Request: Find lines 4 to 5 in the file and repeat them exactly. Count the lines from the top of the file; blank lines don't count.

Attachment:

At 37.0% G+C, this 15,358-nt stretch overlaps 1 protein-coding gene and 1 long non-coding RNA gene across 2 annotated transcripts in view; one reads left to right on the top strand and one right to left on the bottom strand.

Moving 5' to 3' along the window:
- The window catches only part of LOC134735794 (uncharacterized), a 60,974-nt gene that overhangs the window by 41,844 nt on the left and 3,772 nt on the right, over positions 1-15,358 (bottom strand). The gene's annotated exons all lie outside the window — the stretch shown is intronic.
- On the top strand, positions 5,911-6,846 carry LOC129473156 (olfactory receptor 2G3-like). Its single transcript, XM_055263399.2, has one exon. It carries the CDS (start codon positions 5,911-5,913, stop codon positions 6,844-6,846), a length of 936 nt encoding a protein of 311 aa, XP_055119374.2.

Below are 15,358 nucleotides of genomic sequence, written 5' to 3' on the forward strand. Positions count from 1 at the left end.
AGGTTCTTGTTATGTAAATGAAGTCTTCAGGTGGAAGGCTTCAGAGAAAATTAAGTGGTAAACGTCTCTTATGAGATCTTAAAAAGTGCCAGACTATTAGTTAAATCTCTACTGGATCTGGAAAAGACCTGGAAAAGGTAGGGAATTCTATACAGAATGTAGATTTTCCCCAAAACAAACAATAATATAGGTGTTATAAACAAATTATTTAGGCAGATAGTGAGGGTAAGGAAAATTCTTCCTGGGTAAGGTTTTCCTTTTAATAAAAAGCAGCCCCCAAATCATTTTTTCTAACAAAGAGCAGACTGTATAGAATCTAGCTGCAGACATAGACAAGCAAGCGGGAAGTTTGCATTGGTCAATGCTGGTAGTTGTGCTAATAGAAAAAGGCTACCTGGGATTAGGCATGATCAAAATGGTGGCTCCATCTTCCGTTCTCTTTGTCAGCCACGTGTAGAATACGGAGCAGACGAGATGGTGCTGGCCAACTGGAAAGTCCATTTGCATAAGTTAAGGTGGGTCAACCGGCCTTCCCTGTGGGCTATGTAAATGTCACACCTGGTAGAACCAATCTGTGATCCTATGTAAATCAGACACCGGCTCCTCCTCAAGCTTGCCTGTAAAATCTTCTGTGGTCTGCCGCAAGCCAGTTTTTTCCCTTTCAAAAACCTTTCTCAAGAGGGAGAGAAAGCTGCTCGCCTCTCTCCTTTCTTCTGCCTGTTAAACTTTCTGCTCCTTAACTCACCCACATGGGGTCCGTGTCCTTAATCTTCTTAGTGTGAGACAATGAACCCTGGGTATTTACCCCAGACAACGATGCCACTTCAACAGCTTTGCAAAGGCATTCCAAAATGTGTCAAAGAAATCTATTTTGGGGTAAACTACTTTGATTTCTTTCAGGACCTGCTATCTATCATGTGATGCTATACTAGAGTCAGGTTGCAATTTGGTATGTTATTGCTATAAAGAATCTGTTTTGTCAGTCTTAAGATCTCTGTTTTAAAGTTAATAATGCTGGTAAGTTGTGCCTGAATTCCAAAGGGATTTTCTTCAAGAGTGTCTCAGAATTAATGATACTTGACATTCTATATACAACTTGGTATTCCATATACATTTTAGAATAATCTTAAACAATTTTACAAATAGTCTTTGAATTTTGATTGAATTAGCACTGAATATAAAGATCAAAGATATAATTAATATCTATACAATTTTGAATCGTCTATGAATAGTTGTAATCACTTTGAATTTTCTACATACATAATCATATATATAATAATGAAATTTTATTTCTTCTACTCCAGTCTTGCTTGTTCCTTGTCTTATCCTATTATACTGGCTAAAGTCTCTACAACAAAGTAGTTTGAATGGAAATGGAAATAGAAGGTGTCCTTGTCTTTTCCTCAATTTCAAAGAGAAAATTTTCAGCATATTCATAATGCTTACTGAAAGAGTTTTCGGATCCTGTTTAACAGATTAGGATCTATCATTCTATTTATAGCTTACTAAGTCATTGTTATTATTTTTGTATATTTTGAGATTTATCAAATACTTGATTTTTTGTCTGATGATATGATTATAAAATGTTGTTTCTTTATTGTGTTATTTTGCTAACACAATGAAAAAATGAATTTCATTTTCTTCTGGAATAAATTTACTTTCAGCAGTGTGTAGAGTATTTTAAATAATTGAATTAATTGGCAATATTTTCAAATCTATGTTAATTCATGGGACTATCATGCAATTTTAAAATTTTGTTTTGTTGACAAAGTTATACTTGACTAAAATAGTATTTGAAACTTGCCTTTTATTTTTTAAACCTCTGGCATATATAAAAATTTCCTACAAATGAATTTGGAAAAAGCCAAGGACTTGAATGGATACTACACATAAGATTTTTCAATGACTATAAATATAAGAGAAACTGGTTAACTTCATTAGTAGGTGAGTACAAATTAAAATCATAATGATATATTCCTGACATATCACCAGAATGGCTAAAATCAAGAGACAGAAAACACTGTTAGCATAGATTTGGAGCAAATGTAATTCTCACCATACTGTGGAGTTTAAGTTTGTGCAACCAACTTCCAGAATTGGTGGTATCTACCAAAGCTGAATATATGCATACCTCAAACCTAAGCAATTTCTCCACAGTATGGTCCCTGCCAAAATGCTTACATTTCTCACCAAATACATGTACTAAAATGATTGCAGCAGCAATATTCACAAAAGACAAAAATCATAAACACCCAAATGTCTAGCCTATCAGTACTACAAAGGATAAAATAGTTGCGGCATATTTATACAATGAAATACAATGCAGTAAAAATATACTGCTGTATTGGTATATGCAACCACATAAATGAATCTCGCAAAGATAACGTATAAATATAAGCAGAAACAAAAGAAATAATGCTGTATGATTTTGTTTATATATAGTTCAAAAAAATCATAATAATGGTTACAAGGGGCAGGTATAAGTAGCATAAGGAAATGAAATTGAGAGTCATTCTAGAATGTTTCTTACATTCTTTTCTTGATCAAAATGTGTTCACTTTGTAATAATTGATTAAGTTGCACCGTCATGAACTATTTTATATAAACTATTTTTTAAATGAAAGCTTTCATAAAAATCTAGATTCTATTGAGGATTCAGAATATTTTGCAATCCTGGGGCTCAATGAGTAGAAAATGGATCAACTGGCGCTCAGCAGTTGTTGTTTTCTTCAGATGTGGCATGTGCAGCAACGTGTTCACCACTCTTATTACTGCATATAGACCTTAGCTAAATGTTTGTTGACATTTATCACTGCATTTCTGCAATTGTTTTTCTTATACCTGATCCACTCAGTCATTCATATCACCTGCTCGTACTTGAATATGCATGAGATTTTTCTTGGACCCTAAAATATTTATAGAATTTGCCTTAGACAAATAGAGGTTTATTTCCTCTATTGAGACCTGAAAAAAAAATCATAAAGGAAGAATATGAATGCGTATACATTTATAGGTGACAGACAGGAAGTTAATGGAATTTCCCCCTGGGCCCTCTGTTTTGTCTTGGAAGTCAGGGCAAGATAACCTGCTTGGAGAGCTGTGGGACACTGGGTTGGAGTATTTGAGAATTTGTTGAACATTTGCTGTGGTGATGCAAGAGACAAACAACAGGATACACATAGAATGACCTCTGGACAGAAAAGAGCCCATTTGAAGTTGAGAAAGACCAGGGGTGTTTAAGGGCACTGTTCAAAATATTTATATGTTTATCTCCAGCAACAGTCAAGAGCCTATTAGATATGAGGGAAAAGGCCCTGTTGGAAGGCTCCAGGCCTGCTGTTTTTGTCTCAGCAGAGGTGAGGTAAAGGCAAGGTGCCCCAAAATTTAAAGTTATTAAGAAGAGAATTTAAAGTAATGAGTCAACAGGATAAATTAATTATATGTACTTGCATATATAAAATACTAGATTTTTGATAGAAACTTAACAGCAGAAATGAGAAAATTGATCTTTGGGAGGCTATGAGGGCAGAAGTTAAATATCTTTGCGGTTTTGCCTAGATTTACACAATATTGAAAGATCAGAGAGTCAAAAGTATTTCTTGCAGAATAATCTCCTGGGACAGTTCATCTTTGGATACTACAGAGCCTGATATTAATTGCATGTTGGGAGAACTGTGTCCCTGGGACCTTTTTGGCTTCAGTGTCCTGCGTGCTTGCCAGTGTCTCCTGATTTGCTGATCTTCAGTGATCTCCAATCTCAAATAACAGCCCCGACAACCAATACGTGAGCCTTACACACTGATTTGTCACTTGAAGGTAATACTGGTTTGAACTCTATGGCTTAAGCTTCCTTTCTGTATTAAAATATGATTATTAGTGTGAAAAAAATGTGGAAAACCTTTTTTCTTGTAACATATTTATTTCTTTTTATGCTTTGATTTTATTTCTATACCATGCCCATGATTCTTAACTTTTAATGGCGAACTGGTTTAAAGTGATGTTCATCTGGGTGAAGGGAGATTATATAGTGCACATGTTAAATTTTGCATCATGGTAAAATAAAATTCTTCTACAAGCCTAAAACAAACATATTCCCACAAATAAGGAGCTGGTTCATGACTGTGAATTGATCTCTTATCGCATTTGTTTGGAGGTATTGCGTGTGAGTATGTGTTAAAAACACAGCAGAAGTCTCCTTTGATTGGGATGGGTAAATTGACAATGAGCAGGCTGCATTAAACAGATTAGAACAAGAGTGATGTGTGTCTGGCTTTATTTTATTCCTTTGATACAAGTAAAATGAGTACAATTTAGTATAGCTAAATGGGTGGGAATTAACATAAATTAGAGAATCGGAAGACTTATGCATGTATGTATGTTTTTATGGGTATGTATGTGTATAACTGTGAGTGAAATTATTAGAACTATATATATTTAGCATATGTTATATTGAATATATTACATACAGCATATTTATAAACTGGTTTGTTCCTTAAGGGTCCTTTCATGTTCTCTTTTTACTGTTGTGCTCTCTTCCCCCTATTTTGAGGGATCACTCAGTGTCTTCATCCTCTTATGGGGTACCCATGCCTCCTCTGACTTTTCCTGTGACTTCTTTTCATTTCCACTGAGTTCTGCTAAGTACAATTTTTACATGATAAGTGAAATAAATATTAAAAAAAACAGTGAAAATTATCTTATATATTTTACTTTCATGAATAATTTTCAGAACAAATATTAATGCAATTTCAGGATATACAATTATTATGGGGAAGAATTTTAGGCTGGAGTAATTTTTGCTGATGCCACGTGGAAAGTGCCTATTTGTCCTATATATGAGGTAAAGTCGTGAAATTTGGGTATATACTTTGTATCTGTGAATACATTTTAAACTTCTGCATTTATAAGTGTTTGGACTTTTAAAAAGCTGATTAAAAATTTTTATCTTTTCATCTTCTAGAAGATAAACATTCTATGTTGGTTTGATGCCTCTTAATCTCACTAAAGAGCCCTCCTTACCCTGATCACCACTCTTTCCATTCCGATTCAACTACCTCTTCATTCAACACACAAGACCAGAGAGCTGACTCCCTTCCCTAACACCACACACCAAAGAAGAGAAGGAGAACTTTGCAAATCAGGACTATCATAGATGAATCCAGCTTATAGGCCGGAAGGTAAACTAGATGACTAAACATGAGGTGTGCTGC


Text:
- On the top strand, positions 5,911-6,846 carry LOC129473156 (olfactory receptor 2G3-like). Its single transcript, XM_055263399.2, has one exon. It carries the CDS (start codon positions 5,911-5,913, stop codon positions 6,844-6,846), a length of 936 nt encoding a protein of 311 aa, XP_055119374.2.

Below are 15,358 nucleotides of genomic sequence, written 5' to 3' on the forward strand. Positions count from 1 at the left end.